Despite being an economically developed country, Singapore has a long way to go in terms of social evolution. Our cultural values require us to be constantly seen as ‘faultless’, moral and functional- so much so that the drive for some to ‘save face’ has become much more important than the rights of those being marginalised. This imbalance has to be redressed. When how we are ‘seen’ becomes more important than a person’s actual well-being, it is time to change the way we think. This, however, is only one aspect of this issue.
Marriage is an essential tenet of our most basic building block- the family. We all know how significant the concept of the family is within the Singaporean culture, and how lauded it is from the realms of policy-making to the realms of daily life. The significance accorded to the concept of the family then also becomes another catalyst for actions such as marital rape and abuse to be swept under the rug. Apart from propagating an unhealthy culture of silence around such trespasses, it also promotes the patriarchal view that women should remain a powerless receptacle of whatever their husbands should choose to inflict on them. 
In the case of marital rape, the law hasn't always been on the right side either. Up till 2007, marital rape was not even recognised as a criminal offence. While the situation is marginally better, it is to be noted that some laws have simply been amended to acknowledge marital rape only if: a wife is under 13 years of age or if a wife and husband are living apart during a divorce hearing. Other more effective forms of recognition have come when women have been able to obtain a personal protection order against their husbands.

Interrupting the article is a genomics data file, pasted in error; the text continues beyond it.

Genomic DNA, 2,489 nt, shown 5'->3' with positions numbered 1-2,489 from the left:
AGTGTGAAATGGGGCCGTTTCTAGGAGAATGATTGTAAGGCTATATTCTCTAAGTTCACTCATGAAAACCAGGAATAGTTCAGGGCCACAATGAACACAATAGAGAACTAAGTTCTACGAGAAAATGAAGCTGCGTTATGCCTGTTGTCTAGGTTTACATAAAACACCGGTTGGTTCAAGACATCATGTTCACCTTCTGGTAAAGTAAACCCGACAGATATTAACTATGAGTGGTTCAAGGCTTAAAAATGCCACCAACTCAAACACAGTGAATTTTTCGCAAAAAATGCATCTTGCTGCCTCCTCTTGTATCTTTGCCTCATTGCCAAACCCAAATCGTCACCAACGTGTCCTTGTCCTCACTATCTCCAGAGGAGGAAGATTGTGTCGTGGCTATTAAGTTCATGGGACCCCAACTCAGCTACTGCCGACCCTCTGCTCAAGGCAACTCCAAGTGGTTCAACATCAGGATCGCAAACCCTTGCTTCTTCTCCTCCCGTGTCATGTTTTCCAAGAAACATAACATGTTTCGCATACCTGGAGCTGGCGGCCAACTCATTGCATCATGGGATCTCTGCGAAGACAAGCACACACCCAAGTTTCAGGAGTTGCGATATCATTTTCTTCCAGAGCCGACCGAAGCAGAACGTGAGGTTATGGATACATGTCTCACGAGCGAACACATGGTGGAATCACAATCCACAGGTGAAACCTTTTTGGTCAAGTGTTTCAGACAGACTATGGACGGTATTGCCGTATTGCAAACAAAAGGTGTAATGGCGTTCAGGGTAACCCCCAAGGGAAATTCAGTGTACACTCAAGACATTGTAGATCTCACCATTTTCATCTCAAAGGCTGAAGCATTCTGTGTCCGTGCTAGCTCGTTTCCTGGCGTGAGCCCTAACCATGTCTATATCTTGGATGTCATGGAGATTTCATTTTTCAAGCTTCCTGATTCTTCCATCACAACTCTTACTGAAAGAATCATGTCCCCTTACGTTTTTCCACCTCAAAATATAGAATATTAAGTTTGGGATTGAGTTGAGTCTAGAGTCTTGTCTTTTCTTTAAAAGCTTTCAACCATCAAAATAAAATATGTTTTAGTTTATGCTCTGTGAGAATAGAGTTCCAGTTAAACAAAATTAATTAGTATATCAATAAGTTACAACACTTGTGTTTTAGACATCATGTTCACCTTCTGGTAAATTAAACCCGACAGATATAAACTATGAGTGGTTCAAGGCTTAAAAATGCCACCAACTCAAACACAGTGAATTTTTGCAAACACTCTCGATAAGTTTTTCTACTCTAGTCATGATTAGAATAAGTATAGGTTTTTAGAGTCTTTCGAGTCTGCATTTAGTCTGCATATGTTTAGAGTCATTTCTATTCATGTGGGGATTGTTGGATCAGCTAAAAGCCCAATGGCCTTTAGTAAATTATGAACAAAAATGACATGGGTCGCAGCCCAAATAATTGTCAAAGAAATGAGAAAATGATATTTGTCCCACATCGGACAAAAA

Even with burgeoning attempts to address this stigmatised issue, cases of marital rape have often been settled by fines or simply 18 months in jail. Mind you, the minimum sentence for non-marital of rape can go up to 20 years. These are, but meagre consequences when otherwise, society would have been mortified if it had happened outside the confines of marriage. But more importantly, they don't provide any solace to other victimised wives or send a message to entitled husbands who inflict this abuse.